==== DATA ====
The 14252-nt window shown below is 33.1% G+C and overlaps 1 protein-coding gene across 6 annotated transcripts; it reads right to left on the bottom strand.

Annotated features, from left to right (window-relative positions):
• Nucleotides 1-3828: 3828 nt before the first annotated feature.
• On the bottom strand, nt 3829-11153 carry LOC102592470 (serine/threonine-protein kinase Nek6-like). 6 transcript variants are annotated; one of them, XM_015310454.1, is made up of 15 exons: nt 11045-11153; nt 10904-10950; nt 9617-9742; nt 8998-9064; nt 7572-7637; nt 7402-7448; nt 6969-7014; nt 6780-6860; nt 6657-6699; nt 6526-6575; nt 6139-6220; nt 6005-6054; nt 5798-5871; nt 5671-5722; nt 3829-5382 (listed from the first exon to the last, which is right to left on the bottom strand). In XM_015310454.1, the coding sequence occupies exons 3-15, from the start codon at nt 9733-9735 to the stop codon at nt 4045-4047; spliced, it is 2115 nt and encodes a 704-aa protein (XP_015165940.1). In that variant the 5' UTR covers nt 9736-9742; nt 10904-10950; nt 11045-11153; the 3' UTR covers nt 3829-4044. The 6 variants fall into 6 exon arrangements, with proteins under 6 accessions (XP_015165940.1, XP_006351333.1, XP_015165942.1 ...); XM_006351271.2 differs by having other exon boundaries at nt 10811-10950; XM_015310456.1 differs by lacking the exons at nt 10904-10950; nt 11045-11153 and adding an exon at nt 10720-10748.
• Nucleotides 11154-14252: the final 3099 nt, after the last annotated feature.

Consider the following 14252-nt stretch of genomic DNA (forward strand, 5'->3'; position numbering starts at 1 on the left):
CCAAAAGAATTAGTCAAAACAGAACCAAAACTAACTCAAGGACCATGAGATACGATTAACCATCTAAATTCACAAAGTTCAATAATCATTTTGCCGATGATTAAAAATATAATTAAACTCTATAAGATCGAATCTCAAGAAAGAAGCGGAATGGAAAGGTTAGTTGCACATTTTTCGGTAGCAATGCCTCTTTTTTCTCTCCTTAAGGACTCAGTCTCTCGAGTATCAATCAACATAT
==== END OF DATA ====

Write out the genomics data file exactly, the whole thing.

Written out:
The 14252-nt window shown below is 33.1% G+C and overlaps 1 protein-coding gene across 6 annotated transcripts; it reads right to left on the bottom strand.

Annotated features, from left to right (window-relative positions):
• Nucleotides 1-3828: 3828 nt before the first annotated feature.
• On the bottom strand, nt 3829-11153 carry LOC102592470 (serine/threonine-protein kinase Nek6-like). 6 transcript variants are annotated; one of them, XM_015310454.1, is made up of 15 exons: nt 11045-11153; nt 10904-10950; nt 9617-9742; nt 8998-9064; nt 7572-7637; nt 7402-7448; nt 6969-7014; nt 6780-6860; nt 6657-6699; nt 6526-6575; nt 6139-6220; nt 6005-6054; nt 5798-5871; nt 5671-5722; nt 3829-5382 (listed from the first exon to the last, which is right to left on the bottom strand). In XM_015310454.1, the coding sequence occupies exons 3-15, from the start codon at nt 9733-9735 to the stop codon at nt 4045-4047; spliced, it is 2115 nt and encodes a 704-aa protein (XP_015165940.1). In that variant the 5' UTR covers nt 9736-9742; nt 10904-10950; nt 11045-11153; the 3' UTR covers nt 3829-4044. The 6 variants fall into 6 exon arrangements, with proteins under 6 accessions (XP_015165940.1, XP_006351333.1, XP_015165942.1 ...); XM_006351271.2 differs by having other exon boundaries at nt 10811-10950; XM_015310456.1 differs by lacking the exons at nt 10904-10950; nt 11045-11153 and adding an exon at nt 10720-10748.
• Nucleotides 11154-14252: the final 3099 nt, after the last annotated feature.

Consider the following 14252-nt stretch of genomic DNA (forward strand, 5'->3'; position numbering starts at 1 on the left):
CCAAAAGAATTAGTCAAAACAGAACCAAAACTAACTCAAGGACCATGAGATACGATTAACCATCTAAATTCACAAAGTTCAATAATCATTTTGCCGATGATTAAAAATATAATTAAACTCTATAAGATCGAATCTCAAGAAAGAAGCGGAATGGAAAGGTTAGTTGCACATTTTTCGGTAGCAATGCCTCTTTTTTCTCTCCTTAAGGACTCAGTCTCTCGAGTATCAATCAACATAT